Ljubljana, 1998

Fig. 1: Composition, 1998

For me, graphic art is a form of art in which I deal with the principles of artistic thought more than anywhere else. I mostly study approach, but only to an extent where this is exactly defined and based on a conscious use of artistic procedures and artistic notions. This does not significantly limit the extent of artistic research. I can reduce all clear and correct artistic procedures down to exactly defined artistic procedures. The possibility of translating into exactly defined procedures is a criterion of clarity. An exactly defined approach entails an assumption expressed as (artistic) language. If I attach great significance to the result of this approach, I clarify the approach »by drawing in my mind« or even on paper. It is true that an approach can be explored only indirectly, in its objectified form. But the tool which turns an approach into a topic of objective research is (artistic) language: only a linguistically expressed approach is a completely clear approach. Of all forms of exploration, graphic art is in my mind the most appropriate for the research of the artistic/logical side of an approach or an approach that focuses on what is artistically correct. (I think that it is not entirely inappropriate if I quote an old definition of logic, according to which logic is a science about the ways of correct thinking.) Since a graphic record conserves my approaches (Stane Bernik: »I flatten black lines to freeze the lie.«), I can at any time resume the exploration of approaches. My exploration invariably resembles objective research.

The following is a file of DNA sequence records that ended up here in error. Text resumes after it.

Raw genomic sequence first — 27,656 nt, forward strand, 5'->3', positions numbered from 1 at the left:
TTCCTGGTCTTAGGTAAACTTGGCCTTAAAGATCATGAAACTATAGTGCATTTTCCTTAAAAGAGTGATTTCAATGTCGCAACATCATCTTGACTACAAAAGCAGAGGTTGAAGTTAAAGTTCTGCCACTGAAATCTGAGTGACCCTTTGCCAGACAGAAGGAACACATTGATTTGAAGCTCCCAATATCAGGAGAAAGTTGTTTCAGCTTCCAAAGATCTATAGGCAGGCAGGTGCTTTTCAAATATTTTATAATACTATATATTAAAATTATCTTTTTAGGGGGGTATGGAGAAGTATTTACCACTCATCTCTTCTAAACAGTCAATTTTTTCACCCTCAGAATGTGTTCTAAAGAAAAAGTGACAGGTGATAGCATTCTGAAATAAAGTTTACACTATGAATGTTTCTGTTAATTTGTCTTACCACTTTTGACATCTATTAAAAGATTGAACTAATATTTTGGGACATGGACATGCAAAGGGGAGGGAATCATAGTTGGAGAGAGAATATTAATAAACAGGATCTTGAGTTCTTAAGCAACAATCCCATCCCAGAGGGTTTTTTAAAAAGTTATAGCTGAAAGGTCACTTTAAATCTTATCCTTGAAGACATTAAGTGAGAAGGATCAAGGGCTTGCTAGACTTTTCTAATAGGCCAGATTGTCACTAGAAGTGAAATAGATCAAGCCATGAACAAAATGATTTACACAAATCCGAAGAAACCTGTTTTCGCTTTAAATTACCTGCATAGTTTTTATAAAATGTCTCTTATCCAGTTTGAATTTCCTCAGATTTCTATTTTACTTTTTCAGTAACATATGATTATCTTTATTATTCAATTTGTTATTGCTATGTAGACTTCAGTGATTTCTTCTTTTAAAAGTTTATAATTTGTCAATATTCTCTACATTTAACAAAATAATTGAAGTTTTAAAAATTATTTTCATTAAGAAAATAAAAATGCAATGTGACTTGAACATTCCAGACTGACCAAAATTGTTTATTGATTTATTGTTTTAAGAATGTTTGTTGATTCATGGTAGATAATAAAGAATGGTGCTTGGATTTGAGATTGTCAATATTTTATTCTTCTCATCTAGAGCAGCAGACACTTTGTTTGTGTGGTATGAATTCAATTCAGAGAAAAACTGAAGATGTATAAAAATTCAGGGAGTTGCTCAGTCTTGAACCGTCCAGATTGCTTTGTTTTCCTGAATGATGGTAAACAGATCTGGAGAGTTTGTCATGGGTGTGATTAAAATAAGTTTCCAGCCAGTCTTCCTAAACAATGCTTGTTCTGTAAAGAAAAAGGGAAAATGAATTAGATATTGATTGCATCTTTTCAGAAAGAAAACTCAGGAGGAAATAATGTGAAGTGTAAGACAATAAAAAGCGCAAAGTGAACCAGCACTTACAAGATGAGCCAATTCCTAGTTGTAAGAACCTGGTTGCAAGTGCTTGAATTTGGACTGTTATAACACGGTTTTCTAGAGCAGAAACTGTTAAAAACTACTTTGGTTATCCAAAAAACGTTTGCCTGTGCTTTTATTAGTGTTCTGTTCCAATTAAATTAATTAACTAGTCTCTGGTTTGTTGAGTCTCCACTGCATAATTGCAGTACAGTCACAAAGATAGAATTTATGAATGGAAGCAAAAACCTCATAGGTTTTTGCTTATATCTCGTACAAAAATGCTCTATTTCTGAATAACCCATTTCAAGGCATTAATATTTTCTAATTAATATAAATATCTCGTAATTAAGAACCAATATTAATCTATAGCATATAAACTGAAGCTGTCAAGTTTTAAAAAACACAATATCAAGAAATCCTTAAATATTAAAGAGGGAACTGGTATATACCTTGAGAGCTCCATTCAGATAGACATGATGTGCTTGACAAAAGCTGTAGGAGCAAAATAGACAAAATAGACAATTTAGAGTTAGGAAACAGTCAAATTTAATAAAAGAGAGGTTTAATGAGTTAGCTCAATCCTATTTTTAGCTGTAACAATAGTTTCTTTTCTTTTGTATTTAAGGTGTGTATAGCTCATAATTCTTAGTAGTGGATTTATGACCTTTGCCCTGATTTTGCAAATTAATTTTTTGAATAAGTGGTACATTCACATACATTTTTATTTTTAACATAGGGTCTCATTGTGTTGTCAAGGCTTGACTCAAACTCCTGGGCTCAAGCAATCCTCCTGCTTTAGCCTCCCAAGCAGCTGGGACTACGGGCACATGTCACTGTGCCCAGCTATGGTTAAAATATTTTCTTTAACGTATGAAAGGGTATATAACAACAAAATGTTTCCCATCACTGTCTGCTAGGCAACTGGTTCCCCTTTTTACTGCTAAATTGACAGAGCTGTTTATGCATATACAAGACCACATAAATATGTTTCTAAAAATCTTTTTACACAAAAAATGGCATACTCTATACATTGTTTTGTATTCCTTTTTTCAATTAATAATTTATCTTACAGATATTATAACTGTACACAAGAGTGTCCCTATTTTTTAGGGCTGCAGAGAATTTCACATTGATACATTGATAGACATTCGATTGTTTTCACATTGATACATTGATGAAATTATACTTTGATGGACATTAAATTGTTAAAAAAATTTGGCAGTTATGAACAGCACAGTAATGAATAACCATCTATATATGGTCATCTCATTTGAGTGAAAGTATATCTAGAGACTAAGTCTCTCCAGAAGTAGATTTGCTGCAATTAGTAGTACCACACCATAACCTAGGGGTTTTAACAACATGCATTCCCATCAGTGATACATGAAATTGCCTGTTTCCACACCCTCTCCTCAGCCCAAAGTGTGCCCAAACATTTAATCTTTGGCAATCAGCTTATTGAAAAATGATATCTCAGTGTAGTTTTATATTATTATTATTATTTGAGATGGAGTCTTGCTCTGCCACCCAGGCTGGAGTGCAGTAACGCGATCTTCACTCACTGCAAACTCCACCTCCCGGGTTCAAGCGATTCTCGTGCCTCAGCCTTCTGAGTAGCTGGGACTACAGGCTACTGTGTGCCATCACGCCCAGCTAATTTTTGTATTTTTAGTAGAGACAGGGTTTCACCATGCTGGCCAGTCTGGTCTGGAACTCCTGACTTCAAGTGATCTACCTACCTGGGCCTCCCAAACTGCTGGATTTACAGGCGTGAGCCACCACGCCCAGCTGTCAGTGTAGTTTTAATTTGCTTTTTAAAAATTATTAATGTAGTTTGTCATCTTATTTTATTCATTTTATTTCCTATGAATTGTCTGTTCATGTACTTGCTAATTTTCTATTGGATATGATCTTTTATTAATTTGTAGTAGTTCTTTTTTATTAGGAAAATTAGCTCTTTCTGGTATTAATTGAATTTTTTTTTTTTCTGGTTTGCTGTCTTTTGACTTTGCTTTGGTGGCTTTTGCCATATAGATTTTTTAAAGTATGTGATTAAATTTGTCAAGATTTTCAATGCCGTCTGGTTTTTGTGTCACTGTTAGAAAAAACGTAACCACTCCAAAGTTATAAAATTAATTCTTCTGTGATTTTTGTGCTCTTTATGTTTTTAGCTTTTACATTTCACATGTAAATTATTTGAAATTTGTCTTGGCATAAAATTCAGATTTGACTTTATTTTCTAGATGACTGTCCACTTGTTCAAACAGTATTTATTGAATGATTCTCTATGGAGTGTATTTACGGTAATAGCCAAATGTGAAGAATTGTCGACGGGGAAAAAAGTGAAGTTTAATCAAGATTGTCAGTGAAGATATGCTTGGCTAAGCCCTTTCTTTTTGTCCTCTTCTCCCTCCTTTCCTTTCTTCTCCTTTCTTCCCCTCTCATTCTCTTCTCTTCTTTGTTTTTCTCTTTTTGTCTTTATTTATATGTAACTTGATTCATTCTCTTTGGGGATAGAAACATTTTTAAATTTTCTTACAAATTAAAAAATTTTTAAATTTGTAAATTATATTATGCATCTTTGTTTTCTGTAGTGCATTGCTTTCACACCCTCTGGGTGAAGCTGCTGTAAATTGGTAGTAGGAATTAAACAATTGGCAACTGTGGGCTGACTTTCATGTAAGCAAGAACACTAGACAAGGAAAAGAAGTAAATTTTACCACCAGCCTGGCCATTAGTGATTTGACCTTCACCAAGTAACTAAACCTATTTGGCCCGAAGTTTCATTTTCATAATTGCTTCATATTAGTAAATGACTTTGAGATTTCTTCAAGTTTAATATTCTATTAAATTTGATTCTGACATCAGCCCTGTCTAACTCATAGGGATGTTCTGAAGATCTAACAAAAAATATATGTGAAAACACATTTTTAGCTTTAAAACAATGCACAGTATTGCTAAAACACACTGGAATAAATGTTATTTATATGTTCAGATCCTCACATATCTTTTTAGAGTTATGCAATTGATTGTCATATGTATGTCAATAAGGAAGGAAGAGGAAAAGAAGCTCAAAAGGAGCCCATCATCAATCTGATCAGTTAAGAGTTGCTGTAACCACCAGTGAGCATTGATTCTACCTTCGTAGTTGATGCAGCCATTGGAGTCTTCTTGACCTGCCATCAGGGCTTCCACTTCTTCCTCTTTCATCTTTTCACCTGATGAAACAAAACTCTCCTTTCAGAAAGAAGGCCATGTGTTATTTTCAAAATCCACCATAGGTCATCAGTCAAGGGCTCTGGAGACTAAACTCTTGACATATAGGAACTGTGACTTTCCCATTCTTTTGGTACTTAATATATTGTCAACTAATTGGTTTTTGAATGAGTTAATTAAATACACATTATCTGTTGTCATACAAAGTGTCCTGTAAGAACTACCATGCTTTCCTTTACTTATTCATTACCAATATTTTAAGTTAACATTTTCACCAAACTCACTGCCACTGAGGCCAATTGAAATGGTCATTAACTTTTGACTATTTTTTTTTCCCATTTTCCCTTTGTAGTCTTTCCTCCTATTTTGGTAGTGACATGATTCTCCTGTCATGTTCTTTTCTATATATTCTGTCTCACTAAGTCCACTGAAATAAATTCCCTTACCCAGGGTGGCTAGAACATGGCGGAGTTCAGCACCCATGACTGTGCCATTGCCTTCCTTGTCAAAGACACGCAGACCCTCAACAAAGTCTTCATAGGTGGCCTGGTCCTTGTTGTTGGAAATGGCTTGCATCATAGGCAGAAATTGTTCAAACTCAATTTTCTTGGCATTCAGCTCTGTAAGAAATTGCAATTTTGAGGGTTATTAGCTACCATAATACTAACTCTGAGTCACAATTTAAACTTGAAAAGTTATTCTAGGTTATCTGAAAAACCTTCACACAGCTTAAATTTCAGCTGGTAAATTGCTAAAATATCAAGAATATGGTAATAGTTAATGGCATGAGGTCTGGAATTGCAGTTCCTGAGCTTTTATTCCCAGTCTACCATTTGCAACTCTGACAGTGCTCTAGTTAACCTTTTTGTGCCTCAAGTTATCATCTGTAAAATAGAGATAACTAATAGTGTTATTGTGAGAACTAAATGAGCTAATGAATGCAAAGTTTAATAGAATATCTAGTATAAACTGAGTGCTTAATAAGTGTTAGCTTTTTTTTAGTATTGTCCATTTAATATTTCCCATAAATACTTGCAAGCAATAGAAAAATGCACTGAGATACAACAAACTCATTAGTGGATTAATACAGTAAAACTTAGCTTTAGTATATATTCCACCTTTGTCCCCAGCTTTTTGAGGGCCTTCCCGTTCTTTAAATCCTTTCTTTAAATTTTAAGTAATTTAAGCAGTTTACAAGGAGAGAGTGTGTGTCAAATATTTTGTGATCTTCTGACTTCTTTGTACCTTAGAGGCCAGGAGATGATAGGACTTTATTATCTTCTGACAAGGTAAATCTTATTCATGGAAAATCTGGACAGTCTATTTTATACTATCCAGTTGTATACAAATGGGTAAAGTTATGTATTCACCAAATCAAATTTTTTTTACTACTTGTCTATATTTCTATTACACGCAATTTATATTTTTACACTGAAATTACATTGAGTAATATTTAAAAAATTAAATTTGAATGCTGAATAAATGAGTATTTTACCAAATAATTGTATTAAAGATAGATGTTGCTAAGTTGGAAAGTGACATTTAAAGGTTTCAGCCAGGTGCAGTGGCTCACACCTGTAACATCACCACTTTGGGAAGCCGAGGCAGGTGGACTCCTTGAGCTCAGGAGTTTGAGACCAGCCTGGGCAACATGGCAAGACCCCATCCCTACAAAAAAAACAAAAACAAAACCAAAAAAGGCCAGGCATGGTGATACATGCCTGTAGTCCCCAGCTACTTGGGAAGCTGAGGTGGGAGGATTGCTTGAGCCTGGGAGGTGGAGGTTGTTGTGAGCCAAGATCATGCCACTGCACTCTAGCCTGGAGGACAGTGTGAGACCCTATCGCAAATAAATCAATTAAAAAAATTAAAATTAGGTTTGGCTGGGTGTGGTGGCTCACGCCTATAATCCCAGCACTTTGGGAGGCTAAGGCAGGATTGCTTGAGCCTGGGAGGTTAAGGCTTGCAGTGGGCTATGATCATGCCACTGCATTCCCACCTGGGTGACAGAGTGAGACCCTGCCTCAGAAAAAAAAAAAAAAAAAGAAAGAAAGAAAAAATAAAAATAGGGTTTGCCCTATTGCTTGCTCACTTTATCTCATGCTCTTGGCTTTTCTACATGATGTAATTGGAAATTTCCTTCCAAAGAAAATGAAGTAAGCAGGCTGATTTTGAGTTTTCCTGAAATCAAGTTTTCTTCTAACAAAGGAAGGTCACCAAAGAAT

In a simplified way, an approach given form in an image is called composition building. Composition—building is a procedure in which format is translated into composition. The principles of composition—building cannot be defined only for individual concrete examples; they must speak about the possibility of deriving a specific composition from a specific format. I build the general formulations of my principles with the help of the composition format. These formulations are in fact schemes that express the common features of many different formats. I speak about the features of the format with the help of artistic variables. I define artistic variables simply with the relationships between shapes or forms that do not have a specific meaning. The correctness of this principle is based on the fact that any replacement of an artistic variable in a given (adopted) format, which verifies or implements a certain form by turning it into a composition, invariably verifies the composition in other similar formats. To avoid the dependence of composition—building principles on concrete data, I must exclude from the building of a composition any artistic elements that mark definite objects. Consequently, only those purified elements remain in formats, which I call logical (they are very close to artistic elements). The main characteristic of these logical elements is that they do not refer to any specific knowledge or thought which I might possess: they emerge regardless of what I am thinking. In a sense, I understand art as the exploration of this kind of universal elements.

The logical composition of the format or the logical result of the format is the name I give to the composition of a format containing only logical elements. Through art I explore the logical structure and formulate the principles of its correctness only as far as this depends exclusively on the artistic feature of the format, on its invisible inherent (although perceptible) structure. The principles of the correct logical approach are formulated as general schemes in which merely the logic of the format’s composition is featured.

In case you have not noticed: I have been speaking about formal logic.

Fig. 2: Composition, 1988